Diabetes insipidus is a condition where the kidneys do not function properly. This condition occurs when there is not enough blood glucose in the body to support the function of the pancreas to produce insulin.
As a result, people with diabetes who are not using insulin for their treatment have difficulty in regulating their blood glucose levels. This can be problematic, as people with diabetes can’t tell if and how much of a medication they’re taking.
Since medication affects many things in the body, including the brain, making sure that an individual with diabetes is taking their medication as prescribed is an important part of care.
Fluid intake recommendations
Diabetes insipidus is a rare condition in where the outside world does not receive enough blood sugar to maintain healthy function. This is called diabetes without treatment or non-treated diabetes.
In order for a person with diabetes to retain insulin and glucose levels, adequate fluid intake is critical. According to the National Diabetes Association, women with diabetes are recommended to drink at least 2 glasses of water per hour of drinking sessions.
Unfortunately, people with diabetes can have trouble measuring their thirst so an accurate water intake is not always the best idea. Fortunately, people with diabetics often hold excess water inside their cells in the form of sweat which is full of water. This makes for an even more necessary habit of keeping track of!
So how much should a person with non-treated diabetes drink? According to the National Diabetes Education Program (NDEP) Clinical Practice Guideline 310K (modified), about half a glass per hour while taking care of yourself and your family.
When a patient has diabetes insipidus, or DIF, which is a type of diabetes in which the inability to process blood due to lack of an active insulin regimen reduces or eliminates the production of the hormone A1C, glucose monitoring is not necessary.
This medication may be helpful in maintaining a reasonable blood sugar level. As such, it is important for patients to regularly update their meds and to keep track of any test results.
Typically, patients must be measured at least once per day to ensure adequate med compliance, and frequent monitoring is needed to prevent low blood levels or insufficient production of the medication.
Another important part of care that requires attention is adherence. Because DIF medications can sometimes have side effects such as appetite change or sleep change, it is important for patients to keep track of how often they are taking their medications.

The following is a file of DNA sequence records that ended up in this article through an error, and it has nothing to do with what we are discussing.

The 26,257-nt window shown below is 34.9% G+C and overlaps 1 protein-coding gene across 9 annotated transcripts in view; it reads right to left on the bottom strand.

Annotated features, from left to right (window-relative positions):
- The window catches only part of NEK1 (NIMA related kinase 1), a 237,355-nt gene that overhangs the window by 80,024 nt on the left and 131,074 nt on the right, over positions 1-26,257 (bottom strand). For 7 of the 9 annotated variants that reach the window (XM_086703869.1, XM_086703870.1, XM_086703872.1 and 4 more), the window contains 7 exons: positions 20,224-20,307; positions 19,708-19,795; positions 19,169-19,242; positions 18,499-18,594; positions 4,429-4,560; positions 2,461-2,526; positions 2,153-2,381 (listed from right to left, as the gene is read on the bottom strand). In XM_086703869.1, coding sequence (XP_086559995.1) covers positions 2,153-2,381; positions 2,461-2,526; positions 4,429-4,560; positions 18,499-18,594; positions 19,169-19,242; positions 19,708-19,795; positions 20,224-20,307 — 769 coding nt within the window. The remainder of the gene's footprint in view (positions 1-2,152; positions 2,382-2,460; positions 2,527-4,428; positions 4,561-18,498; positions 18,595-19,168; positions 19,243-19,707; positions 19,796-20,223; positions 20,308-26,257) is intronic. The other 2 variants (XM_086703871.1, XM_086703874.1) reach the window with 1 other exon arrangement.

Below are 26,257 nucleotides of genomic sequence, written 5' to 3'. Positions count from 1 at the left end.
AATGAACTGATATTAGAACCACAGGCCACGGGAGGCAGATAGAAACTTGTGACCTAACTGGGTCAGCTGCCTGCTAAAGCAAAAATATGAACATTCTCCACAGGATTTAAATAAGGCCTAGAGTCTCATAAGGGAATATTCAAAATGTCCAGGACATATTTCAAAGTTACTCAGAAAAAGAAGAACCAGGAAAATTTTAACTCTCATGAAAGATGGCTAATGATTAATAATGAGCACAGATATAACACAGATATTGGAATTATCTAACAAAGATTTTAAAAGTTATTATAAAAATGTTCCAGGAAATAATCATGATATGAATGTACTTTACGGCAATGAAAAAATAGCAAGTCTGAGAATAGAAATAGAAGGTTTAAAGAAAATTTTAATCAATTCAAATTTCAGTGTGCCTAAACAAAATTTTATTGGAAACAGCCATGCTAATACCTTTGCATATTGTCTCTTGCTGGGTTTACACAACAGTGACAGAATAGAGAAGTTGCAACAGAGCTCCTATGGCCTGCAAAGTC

Education on symptoms
When caring for a client with diabetes insipidus, you must be aware of signs and symptoms. These include:
Worsening or stopping the intake of sweets, especially high sugar sweets
Keeping track of blood glucose levels to prevent hypoglycemia (low sugar blood)
Keeping tabs on how much insulin is needed to manage the diabetes and monitoring its effectiveness when administered. (Typically, it must be injected only by a trained person.)
Being prepared for possible withdrawals or drop in glucose levels which can be dangerous for the individual with diabetes. Keeping tabs on how much insulin is needed can help save some of it.
Frequent urine checks
As a registered nurse, you may be familiar with the term frequent urination. This refers to checking the patient’s urine output and/or frequency during care.
It is important for a patient with diabetes who is not taking insulin to frequently urinate to help keep blood sugar levels up. Additionally, checks in the early stages of diabetes where glucose is not necessary are helpful.
In the early stages of diabetes, frequent checking may also help remind patients of their condition. When a patient does not feel comfortable having a nurse check their urine often, there are two tools one can use to do so: a urinary guide wire and an insulin glider! Both of these allow the nurse to easily check the urine output and frequency without too much exertion on the part of the nurse.
Client compliance with medication dosage
When caring for a client with diabetes insipidus, the nurse expects to administer the drug or drug dosage each time the client takes a dose. This can be difficult when the client does not take their insulin as prescribed or does not follow the schedule of medication administration.
Insulin is a drug and has a specific way to enter your body during medication administration. Regularly taking your insulin on time can prevent several cases of hypoglycemia (low blood sugar), such as when eating a mealtime snack or coffee breakfast.
When taking an insulin shot, the nurse should be prepared to immediately draw some blood and give an insulin test if there is too little or none in the system. Once this is done, the first shot can be given within minutes of second shot taken to ensure proper blood and insulin levels.
Medical referral if symptoms are not improving
When the client’s diabetes insipidus (DIC) is not improving on its own, a nurse can contact a medical ethics committee to determine if a referral is needed.
Some patients with DIC do not improve with standard therapies such as low-dose insulin, oral glucose, and fluid intake. A referral from a medical ethics committee can be used if the patient does not have an adequate response to the other therapies available.
When seeking a referral for this patient, the nurse must first determine if the patient has any comorbidities that would affect the response to therapy. If so, then the nurse can politely but firmly remind them of this before offering any therapy.